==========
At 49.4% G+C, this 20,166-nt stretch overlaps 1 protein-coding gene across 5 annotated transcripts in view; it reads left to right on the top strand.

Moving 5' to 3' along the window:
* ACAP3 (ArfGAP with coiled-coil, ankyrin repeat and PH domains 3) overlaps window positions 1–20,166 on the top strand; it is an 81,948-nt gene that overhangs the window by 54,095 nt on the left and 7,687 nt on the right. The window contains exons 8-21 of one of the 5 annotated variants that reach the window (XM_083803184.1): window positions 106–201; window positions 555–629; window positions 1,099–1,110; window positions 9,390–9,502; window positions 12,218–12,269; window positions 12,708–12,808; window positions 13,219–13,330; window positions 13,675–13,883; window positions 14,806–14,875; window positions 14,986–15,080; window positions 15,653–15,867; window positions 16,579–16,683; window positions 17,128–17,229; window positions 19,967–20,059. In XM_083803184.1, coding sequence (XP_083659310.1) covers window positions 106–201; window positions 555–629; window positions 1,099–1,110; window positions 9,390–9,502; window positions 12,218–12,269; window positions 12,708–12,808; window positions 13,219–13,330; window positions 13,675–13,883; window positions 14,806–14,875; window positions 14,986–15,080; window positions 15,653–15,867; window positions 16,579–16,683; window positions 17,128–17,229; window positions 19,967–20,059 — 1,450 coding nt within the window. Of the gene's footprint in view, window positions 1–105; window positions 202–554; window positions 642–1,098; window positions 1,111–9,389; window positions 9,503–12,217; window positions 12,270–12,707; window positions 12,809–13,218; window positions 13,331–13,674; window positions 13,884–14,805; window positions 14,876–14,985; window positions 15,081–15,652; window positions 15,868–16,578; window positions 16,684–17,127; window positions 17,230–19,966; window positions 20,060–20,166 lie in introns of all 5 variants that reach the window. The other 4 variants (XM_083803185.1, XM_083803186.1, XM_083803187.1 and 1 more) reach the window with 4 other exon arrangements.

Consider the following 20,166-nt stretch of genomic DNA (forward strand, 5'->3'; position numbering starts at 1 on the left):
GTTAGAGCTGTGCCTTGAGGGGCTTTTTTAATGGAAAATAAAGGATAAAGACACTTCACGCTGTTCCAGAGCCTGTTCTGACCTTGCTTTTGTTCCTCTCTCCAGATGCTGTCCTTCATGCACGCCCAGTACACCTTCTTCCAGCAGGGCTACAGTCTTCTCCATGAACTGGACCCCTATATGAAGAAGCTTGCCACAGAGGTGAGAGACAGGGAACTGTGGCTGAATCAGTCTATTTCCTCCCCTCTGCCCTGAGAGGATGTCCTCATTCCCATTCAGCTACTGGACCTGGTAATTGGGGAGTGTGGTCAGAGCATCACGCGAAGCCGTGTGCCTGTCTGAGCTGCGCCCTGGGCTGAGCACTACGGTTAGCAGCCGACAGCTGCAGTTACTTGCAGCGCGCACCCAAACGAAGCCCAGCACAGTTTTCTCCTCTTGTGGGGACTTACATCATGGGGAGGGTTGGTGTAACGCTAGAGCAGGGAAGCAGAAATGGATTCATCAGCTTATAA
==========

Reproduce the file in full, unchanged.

At 49.4% G+C, this 20,166-nt stretch overlaps 1 protein-coding gene across 5 annotated transcripts in view; it reads left to right on the top strand.

Moving 5' to 3' along the window:
* ACAP3 (ArfGAP with coiled-coil, ankyrin repeat and PH domains 3) overlaps window positions 1–20,166 on the top strand; it is an 81,948-nt gene that overhangs the window by 54,095 nt on the left and 7,687 nt on the right. The window contains exons 8-21 of one of the 5 annotated variants that reach the window (XM_083803184.1): window positions 106–201; window positions 555–629; window positions 1,099–1,110; window positions 9,390–9,502; window positions 12,218–12,269; window positions 12,708–12,808; window positions 13,219–13,330; window positions 13,675–13,883; window positions 14,806–14,875; window positions 14,986–15,080; window positions 15,653–15,867; window positions 16,579–16,683; window positions 17,128–17,229; window positions 19,967–20,059. In XM_083803184.1, coding sequence (XP_083659310.1) covers window positions 106–201; window positions 555–629; window positions 1,099–1,110; window positions 9,390–9,502; window positions 12,218–12,269; window positions 12,708–12,808; window positions 13,219–13,330; window positions 13,675–13,883; window positions 14,806–14,875; window positions 14,986–15,080; window positions 15,653–15,867; window positions 16,579–16,683; window positions 17,128–17,229; window positions 19,967–20,059 — 1,450 coding nt within the window. Of the gene's footprint in view, window positions 1–105; window positions 202–554; window positions 642–1,098; window positions 1,111–9,389; window positions 9,503–12,217; window positions 12,270–12,707; window positions 12,809–13,218; window positions 13,331–13,674; window positions 13,884–14,805; window positions 14,876–14,985; window positions 15,081–15,652; window positions 15,868–16,578; window positions 16,684–17,127; window positions 17,230–19,966; window positions 20,060–20,166 lie in introns of all 5 variants that reach the window. The other 4 variants (XM_083803185.1, XM_083803186.1, XM_083803187.1 and 1 more) reach the window with 4 other exon arrangements.

Consider the following 20,166-nt stretch of genomic DNA (forward strand, 5'->3'; position numbering starts at 1 on the left):
GTTAGAGCTGTGCCTTGAGGGGCTTTTTTAATGGAAAATAAAGGATAAAGACACTTCACGCTGTTCCAGAGCCTGTTCTGACCTTGCTTTTGTTCCTCTCTCCAGATGCTGTCCTTCATGCACGCCCAGTACACCTTCTTCCAGCAGGGCTACAGTCTTCTCCATGAACTGGACCCCTATATGAAGAAGCTTGCCACAGAGGTGAGAGACAGGGAACTGTGGCTGAATCAGTCTATTTCCTCCCCTCTGCCCTGAGAGGATGTCCTCATTCCCATTCAGCTACTGGACCTGGTAATTGGGGAGTGTGGTCAGAGCATCACGCGAAGCCGTGTGCCTGTCTGAGCTGCGCCCTGGGCTGAGCACTACGGTTAGCAGCCGACAGCTGCAGTTACTTGCAGCGCGCACCCAAACGAAGCCCAGCACAGTTTTCTCCTCTTGTGGGGACTTACATCATGGGGAGGGTTGGTGTAACGCTAGAGCAGGGAAGCAGAAATGGATTCATCAGCTTATAA